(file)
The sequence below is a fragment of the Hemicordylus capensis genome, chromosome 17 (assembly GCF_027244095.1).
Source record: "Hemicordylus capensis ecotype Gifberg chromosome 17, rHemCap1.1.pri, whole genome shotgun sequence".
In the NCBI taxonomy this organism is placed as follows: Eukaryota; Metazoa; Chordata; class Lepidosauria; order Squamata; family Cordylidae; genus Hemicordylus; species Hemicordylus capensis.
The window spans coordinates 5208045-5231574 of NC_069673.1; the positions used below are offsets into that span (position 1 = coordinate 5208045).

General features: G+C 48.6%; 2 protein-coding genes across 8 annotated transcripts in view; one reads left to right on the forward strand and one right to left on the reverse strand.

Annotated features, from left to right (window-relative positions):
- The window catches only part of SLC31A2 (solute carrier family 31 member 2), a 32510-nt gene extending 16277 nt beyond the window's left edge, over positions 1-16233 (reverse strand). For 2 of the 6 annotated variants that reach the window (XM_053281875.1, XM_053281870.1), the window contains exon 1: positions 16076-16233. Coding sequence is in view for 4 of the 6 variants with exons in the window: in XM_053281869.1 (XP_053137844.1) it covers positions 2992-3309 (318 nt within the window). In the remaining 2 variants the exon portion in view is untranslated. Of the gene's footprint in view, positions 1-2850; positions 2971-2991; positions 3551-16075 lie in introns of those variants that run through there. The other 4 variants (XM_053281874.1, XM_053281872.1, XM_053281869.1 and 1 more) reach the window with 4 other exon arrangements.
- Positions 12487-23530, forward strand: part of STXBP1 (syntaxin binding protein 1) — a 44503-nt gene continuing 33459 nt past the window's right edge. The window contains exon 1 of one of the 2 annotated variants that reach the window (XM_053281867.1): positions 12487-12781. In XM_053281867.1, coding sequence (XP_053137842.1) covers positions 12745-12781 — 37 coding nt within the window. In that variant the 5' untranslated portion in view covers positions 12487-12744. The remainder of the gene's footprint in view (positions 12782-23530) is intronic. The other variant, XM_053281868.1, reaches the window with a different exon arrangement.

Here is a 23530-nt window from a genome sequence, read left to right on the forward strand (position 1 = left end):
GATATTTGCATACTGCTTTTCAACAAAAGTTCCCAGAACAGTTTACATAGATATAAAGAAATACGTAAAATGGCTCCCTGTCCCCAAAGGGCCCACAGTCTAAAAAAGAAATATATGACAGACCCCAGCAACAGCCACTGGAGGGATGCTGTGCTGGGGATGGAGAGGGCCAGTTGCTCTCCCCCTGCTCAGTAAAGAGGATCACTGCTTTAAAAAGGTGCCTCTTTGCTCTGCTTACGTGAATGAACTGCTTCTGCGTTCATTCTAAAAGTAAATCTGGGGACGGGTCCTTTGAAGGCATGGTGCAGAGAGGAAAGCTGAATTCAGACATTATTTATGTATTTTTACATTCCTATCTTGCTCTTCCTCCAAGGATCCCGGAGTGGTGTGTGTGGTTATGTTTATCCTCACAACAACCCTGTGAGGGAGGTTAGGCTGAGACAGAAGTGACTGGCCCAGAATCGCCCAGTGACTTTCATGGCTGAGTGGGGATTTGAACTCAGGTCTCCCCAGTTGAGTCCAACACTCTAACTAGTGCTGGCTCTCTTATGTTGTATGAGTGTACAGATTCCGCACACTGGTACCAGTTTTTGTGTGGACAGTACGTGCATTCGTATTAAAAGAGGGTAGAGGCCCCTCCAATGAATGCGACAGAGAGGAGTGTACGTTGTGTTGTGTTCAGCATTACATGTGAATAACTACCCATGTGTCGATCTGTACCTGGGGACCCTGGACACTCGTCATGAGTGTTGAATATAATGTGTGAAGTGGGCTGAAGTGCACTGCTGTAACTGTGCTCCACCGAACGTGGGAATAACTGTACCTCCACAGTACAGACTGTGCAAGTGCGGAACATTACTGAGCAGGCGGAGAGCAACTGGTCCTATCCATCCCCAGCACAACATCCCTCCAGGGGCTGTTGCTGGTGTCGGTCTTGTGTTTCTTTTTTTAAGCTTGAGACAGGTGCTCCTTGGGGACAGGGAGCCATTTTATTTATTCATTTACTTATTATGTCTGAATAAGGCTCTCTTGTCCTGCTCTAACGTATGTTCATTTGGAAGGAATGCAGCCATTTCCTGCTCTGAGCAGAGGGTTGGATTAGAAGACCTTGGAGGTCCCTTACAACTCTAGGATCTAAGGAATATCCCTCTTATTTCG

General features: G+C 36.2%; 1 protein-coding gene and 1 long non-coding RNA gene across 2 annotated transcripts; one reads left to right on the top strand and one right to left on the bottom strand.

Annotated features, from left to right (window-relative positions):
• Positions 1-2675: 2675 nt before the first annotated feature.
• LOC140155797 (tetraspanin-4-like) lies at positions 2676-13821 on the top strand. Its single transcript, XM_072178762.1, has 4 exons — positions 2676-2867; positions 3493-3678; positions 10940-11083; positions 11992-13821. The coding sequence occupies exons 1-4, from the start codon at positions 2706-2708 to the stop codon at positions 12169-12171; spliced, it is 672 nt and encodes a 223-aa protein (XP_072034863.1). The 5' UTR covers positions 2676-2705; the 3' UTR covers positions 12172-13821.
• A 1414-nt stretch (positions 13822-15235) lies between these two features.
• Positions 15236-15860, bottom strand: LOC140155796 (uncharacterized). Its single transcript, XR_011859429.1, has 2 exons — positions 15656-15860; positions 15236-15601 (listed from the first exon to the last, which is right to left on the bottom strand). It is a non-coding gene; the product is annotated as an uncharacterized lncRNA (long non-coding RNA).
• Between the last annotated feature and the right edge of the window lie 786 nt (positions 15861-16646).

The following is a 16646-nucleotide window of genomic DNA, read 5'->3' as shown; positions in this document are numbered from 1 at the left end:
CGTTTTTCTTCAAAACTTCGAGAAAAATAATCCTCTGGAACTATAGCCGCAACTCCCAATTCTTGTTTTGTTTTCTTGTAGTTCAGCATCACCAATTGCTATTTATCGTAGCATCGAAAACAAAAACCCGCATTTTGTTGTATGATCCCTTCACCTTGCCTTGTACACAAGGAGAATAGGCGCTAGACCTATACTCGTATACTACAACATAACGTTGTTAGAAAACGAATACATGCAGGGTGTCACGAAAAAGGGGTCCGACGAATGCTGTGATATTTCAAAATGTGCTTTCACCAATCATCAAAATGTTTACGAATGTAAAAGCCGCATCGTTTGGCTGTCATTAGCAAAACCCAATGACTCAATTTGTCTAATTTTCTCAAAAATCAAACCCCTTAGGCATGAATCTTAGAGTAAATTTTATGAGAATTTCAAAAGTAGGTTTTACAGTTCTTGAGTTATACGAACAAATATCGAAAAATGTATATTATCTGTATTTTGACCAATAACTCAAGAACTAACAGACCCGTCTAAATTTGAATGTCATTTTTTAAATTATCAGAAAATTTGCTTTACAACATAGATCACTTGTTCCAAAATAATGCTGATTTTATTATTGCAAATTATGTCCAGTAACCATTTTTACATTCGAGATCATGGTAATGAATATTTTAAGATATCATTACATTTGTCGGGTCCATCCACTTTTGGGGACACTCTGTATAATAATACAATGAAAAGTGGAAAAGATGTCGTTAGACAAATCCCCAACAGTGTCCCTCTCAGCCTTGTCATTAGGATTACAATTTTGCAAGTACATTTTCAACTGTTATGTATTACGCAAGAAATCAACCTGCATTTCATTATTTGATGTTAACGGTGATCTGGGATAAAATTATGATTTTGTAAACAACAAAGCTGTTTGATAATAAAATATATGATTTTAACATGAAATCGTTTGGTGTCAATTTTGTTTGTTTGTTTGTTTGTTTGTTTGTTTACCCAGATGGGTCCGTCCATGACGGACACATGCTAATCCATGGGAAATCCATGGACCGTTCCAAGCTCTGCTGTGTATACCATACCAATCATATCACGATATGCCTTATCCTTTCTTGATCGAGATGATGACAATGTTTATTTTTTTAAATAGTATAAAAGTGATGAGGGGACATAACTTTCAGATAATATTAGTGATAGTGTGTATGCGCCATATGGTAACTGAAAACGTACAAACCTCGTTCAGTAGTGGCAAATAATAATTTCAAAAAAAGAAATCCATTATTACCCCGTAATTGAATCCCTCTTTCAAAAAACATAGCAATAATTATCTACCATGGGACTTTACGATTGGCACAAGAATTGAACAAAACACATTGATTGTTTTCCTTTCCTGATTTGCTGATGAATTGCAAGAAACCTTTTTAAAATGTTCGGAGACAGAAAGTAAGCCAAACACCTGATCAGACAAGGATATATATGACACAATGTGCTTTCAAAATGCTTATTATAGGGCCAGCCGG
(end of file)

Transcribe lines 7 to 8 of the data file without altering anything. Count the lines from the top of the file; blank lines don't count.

- The window catches only part of SLC31A2 (solute carrier family 31 member 2), a 32510-nt gene extending 16277 nt beyond the window's left edge, over positions 1-16233 (reverse strand). For 2 of the 6 annotated variants that reach the window (XM_053281875.1, XM_053281870.1), the window contains exon 1: positions 16076-16233. Coding sequence is in view for 4 of the 6 variants with exons in the window: in XM_053281869.1 (XP_053137844.1) it covers positions 2992-3309 (318 nt within the window). In the remaining 2 variants the exon portion in view is untranslated. Of the gene's footprint in view, positions 1-2850; positions 2971-2991; positions 3551-16075 lie in introns of those variants that run through there. The other 4 variants (XM_053281874.1, XM_053281872.1, XM_053281869.1 and 1 more) reach the window with 4 other exon arrangements.
- Positions 12487-23530, forward strand: part of STXBP1 (syntaxin binding protein 1) — a 44503-nt gene continuing 33459 nt past the window's right edge. The window contains exon 1 of one of the 2 annotated variants that reach the window (XM_053281867.1): positions 12487-12781. In XM_053281867.1, coding sequence (XP_053137842.1) covers positions 12745-12781 — 37 coding nt within the window. In that variant the 5' untranslated portion in view covers positions 12487-12744. The remainder of the gene's footprint in view (positions 12782-23530) is intronic. The other variant, XM_053281868.1, reaches the window with a different exon arrangement.